Aris Gulapa, Charmaine Haw-Lim and Melissa Chavez-Dee of Gulapa Law discuss regulation of domestic and foreign contractors in Philippines and how the regime impacts the country’s construction industry

The construction industry in the Philippines is primarily regulated by the Construction Industry Association of the Philippines (CIAP), a government agency established through Presidential Decree No. 1746, series of 1980, as amended (PD 1746). The CIAP is composed of ex-officio members from different executive departments of the Philippine government such as the Secretary for Trade and Industry, Secretary for Transportation, Secretary for Public Works and Highways, and the Secretary of Department of Labor and Employment. In addition, PD 1746 also requires the appointment of a representative from the private construction sector to be part of the CIAP.

The main functions of the CIAP as provided in PD 1746 include evolving an overall strategy for the optimum development of the construction industry; monitoring and studying both domestic and international construction industries to identify areas where there can be improvement and to recommend and/or implement changes which support the development of the industry; and, formulating criteria for the classification and categorisation of contractors which reflect their contracting capacity and performance capacity (Section 2, PD 1746).

The CIAP implements its policies through the following government agencies which are under its jurisdiction: the Philippine Construction Accreditation Board (PCAB), the Philippine Overseas Construction Board, the Philippine Domestic Construction Board, and the Construction Manpower Development Foundation.

Aside from the CIAP, local government units also regulate the construction and renovation of buildings and structures within their territories by ensuring compliance with minimum safety standards under the National Building Code (Republic Act No. 6541). For the construction of condominiums and subdivisions, on the other hand, these are further regulated by the Housing and Land Use Regulatory Board.

Construction contractor licensing

All foreign and local entities intending to engage in the business of construction are required to secure a licence from the CIAP’s licensing arm, the PCAB. The PCAB was formed in 1965 pursuant to Republic Act No. 4566 (the Contractors’ License Law). Originally established as the Philippine License Board for Contractors, it was then redesigned as the PCAB upon the issuance of PD 1746. The PCAB performs regulatory and quasijudicial functions, and is tasked with the registration and licensing of contractors intending to engage in the construction business (see Section 5, Contractors’ License Law).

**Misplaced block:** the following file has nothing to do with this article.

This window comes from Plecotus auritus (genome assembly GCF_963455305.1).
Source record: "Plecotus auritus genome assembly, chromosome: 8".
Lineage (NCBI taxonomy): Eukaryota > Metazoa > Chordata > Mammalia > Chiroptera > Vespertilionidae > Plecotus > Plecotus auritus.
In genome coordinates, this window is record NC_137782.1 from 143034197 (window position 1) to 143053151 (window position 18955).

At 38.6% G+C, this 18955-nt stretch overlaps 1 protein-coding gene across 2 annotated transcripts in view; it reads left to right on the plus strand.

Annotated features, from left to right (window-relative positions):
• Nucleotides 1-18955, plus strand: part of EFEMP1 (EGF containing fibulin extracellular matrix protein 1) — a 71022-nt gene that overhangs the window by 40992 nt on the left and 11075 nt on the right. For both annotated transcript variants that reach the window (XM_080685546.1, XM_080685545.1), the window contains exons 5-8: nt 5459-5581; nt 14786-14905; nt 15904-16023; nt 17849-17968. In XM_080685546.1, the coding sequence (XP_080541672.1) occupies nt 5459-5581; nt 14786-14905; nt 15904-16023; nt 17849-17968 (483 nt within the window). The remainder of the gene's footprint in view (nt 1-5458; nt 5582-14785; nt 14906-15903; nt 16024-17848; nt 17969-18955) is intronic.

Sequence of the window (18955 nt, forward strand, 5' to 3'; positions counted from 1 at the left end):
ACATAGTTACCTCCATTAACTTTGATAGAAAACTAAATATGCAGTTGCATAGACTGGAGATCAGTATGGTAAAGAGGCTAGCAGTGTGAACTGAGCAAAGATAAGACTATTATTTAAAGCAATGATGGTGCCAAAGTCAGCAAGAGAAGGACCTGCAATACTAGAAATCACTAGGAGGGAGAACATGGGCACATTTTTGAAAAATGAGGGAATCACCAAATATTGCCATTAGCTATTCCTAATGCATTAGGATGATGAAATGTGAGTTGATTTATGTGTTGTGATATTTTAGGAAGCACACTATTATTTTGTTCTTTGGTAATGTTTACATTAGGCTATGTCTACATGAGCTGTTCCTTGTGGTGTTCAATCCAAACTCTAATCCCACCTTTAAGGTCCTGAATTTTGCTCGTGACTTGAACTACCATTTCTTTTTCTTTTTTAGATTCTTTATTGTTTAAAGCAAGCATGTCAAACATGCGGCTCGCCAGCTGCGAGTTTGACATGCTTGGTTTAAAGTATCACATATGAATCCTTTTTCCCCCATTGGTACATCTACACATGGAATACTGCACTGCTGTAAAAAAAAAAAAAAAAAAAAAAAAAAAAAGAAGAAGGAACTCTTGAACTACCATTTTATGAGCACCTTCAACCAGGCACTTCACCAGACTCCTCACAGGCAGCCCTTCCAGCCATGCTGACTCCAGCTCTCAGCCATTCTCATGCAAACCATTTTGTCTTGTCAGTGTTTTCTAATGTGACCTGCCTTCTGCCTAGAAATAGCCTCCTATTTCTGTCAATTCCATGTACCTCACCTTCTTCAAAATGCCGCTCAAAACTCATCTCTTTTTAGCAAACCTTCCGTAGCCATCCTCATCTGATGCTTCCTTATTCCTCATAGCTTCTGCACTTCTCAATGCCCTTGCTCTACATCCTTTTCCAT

There are two types of licences usually issued by the Philippines’ licensing body: a Regular License or a Special License.
A Regular License authorises the licensee to engage in construction contracting within the scope and field of its licence classification for as long as the licence is valid (i.e., renewed annually, and not suspended, cancelled or revoked). The Regular License is reserved for domestic construction firms that are at least 60% owned by Filipinos.

A Special License, on the other hand, is issued to a joint venture, consortium, foreign contractor or a project owner, authorising the licensee to engage in the construction of a single specific undertaking or project. In practice, the PCAB usually issues a Special License to foreign contractors if the project, which is the subject of the Special License application, is either a foreign financed / internationally-funded project which requires international bidding or allows the participation of foreign contractors, or is a project implemented through Republic Act No. 7718, or the Philippine Build-Operate-Transfer (BOT) Law (see PCAB Resolution No. 214, Series of 1997).

In 2015, however, the CIAP issued Board Resolution Number 08, series of 2015, approving the PCAB’s proposed amendments to the Implementing Rules and Regulations (IRR) for the Contractors’ License Law. Through said amendment, the PCAB introduced a new licence sub-category under the Regular License category: Regular License with Annotation. Under the revised IRR, the CIAP Regular License with Annotation now allows corporations incorporated in the Philippines, irrespective of foreign ownership, to regularly engage in specific types of construction projects. In view of the introduction of a Regular License with Annotation, Philippine domestic corporations, which are majority or wholly-owned by non-Filipinos, are now allowed tolarly engage in more than one project - subject to several stringent requirements and only for specific types of constructions projects.